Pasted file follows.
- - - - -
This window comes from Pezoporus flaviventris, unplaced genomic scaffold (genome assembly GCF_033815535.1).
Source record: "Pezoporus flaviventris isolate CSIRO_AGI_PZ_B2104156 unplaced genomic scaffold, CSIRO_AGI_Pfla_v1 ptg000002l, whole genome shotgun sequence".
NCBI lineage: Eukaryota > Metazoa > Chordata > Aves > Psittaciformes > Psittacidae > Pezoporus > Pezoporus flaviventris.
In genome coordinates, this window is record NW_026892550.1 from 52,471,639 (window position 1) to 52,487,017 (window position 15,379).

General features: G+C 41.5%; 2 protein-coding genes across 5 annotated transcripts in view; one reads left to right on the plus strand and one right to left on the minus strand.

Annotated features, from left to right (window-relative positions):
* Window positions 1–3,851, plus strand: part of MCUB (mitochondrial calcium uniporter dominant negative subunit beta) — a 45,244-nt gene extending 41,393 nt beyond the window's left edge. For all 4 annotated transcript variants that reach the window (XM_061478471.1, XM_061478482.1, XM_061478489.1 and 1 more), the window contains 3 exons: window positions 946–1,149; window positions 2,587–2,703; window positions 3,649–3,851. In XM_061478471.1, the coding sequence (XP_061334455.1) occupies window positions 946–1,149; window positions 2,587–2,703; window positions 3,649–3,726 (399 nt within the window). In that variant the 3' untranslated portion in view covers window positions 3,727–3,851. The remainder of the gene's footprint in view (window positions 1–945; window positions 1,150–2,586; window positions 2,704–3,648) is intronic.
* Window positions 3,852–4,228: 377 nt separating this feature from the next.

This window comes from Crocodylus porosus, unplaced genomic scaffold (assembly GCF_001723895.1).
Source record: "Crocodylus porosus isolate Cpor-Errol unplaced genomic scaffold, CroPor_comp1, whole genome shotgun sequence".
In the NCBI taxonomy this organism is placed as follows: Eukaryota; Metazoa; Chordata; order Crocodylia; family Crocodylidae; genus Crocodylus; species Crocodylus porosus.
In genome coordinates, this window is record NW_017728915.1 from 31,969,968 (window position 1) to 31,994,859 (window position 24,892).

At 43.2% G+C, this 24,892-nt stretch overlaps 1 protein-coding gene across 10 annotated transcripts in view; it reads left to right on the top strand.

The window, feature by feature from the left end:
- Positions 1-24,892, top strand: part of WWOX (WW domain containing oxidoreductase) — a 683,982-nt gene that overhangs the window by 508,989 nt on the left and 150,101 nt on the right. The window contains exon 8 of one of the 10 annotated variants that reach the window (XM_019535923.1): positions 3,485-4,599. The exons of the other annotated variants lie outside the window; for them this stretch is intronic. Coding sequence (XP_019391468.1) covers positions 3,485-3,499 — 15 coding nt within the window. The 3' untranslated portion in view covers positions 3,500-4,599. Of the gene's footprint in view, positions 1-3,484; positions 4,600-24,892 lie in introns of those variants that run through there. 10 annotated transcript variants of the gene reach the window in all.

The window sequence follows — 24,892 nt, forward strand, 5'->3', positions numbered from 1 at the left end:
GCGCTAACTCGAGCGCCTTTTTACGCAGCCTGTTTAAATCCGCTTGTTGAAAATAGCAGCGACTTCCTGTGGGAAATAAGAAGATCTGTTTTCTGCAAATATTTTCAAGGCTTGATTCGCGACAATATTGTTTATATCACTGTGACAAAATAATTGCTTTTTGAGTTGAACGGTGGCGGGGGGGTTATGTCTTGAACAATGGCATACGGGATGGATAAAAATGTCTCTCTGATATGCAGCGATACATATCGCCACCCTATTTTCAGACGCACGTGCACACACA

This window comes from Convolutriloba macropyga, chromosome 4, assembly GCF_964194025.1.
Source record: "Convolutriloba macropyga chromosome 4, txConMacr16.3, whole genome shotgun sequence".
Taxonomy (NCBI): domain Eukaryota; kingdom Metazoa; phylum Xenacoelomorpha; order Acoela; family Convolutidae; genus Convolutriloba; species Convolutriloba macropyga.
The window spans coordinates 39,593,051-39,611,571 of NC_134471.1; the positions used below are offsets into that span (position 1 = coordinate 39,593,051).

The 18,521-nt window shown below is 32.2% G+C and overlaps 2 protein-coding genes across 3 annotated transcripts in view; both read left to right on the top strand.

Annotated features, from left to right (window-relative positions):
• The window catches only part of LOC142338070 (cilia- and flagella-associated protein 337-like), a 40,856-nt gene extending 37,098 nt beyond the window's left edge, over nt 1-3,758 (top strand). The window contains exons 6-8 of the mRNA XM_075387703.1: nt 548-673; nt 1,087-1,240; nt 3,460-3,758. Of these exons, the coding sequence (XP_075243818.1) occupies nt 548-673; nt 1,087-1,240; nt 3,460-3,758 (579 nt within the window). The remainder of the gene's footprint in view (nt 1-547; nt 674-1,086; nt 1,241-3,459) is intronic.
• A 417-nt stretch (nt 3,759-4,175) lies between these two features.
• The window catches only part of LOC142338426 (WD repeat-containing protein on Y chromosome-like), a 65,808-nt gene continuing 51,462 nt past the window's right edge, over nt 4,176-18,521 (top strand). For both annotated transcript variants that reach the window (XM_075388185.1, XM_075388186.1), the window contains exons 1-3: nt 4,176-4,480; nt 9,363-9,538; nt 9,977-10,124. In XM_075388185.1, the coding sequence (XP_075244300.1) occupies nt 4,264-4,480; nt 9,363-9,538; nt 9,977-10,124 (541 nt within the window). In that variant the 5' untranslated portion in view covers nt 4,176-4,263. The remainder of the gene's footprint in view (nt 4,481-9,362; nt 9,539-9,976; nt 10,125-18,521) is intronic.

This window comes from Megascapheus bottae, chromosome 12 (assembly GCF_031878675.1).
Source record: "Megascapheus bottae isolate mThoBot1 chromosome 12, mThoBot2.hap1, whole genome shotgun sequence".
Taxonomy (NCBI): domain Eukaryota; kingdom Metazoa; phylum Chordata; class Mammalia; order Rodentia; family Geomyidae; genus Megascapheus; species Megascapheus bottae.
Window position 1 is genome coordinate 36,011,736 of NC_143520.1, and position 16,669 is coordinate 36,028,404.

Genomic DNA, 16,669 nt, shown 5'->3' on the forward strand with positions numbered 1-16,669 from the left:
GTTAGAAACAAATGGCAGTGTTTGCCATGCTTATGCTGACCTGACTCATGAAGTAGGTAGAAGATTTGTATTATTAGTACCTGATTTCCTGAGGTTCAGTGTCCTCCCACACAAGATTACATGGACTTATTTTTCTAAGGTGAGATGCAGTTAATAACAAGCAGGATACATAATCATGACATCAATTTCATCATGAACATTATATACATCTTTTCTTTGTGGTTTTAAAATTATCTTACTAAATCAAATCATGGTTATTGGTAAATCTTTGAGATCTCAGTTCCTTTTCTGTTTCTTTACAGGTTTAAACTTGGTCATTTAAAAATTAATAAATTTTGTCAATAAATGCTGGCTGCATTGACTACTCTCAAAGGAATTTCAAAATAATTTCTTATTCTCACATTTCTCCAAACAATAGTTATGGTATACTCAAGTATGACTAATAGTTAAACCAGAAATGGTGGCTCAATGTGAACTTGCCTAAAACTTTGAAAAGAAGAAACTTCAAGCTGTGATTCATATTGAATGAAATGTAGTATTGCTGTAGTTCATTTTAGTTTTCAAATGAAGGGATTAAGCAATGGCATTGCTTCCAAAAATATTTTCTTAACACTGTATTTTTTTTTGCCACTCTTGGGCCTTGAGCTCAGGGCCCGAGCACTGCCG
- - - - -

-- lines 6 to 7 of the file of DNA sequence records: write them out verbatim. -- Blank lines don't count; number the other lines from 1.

Annotated features, from left to right (window-relative positions):
* Window positions 1–3,851, plus strand: part of MCUB (mitochondrial calcium uniporter dominant negative subunit beta) — a 45,244-nt gene extending 41,393 nt beyond the window's left edge. For all 4 annotated transcript variants that reach the window (XM_061478471.1, XM_061478482.1, XM_061478489.1 and 1 more), the window contains 3 exons: window positions 946–1,149; window positions 2,587–2,703; window positions 3,649–3,851. In XM_061478471.1, the coding sequence (XP_061334455.1) occupies window positions 946–1,149; window positions 2,587–2,703; window positions 3,649–3,726 (399 nt within the window). In that variant the 3' untranslated portion in view covers window positions 3,727–3,851. The remainder of the gene's footprint in view (window positions 1–945; window positions 1,150–2,586; window positions 2,704–3,648) is intronic.